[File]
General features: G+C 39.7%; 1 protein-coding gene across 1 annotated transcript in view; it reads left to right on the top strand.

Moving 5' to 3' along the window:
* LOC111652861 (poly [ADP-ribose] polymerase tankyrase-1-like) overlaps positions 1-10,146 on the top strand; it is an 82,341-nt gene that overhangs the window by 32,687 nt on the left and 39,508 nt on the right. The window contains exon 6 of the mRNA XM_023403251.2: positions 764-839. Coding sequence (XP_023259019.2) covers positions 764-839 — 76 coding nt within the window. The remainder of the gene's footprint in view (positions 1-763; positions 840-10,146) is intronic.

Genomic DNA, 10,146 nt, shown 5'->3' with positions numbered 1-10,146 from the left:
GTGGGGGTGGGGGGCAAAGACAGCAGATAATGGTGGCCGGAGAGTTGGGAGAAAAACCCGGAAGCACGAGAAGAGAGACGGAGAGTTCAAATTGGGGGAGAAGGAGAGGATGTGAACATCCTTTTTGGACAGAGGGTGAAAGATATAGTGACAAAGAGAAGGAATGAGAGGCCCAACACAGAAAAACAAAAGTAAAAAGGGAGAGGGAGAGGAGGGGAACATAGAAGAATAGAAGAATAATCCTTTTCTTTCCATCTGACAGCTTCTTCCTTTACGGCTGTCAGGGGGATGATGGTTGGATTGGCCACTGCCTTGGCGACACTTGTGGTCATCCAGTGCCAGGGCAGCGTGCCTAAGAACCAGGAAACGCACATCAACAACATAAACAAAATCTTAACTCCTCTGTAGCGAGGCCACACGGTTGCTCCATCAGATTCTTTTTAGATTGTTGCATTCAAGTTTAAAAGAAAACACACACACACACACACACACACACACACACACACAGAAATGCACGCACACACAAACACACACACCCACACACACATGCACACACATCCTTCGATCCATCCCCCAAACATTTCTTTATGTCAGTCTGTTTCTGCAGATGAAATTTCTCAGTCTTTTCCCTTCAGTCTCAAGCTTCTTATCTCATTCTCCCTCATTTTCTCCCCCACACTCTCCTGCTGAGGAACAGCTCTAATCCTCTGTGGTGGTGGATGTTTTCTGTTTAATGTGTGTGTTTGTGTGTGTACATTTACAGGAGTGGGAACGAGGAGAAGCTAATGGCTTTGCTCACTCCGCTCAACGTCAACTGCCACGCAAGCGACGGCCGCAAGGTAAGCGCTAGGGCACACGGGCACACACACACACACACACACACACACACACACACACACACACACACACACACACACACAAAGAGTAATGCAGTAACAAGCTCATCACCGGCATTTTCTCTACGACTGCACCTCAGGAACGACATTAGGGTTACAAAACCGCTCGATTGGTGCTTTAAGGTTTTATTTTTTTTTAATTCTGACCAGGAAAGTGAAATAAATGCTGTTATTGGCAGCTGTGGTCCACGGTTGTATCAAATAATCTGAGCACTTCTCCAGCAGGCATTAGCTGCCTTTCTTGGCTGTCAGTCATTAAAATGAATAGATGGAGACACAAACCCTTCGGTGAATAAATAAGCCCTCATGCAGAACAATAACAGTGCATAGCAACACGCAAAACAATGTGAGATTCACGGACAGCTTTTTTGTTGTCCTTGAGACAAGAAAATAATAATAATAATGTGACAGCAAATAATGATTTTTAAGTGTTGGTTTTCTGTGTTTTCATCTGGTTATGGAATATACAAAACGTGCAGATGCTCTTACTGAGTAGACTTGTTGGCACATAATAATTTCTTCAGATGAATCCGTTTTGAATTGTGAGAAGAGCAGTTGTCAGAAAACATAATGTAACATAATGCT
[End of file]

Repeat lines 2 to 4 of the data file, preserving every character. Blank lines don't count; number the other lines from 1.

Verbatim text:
Moving 5' to 3' along the window:
* LOC111652861 (poly [ADP-ribose] polymerase tankyrase-1-like) overlaps positions 1-10,146 on the top strand; it is an 82,341-nt gene that overhangs the window by 32,687 nt on the left and 39,508 nt on the right. The window contains exon 6 of the mRNA XM_023403251.2: positions 764-839. Coding sequence (XP_023259019.2) covers positions 764-839 — 76 coding nt within the window. The remainder of the gene's footprint in view (positions 1-763; positions 840-10,146) is intronic.

Genomic DNA, 10,146 nt, shown 5'->3' with positions numbered 1-10,146 from the left: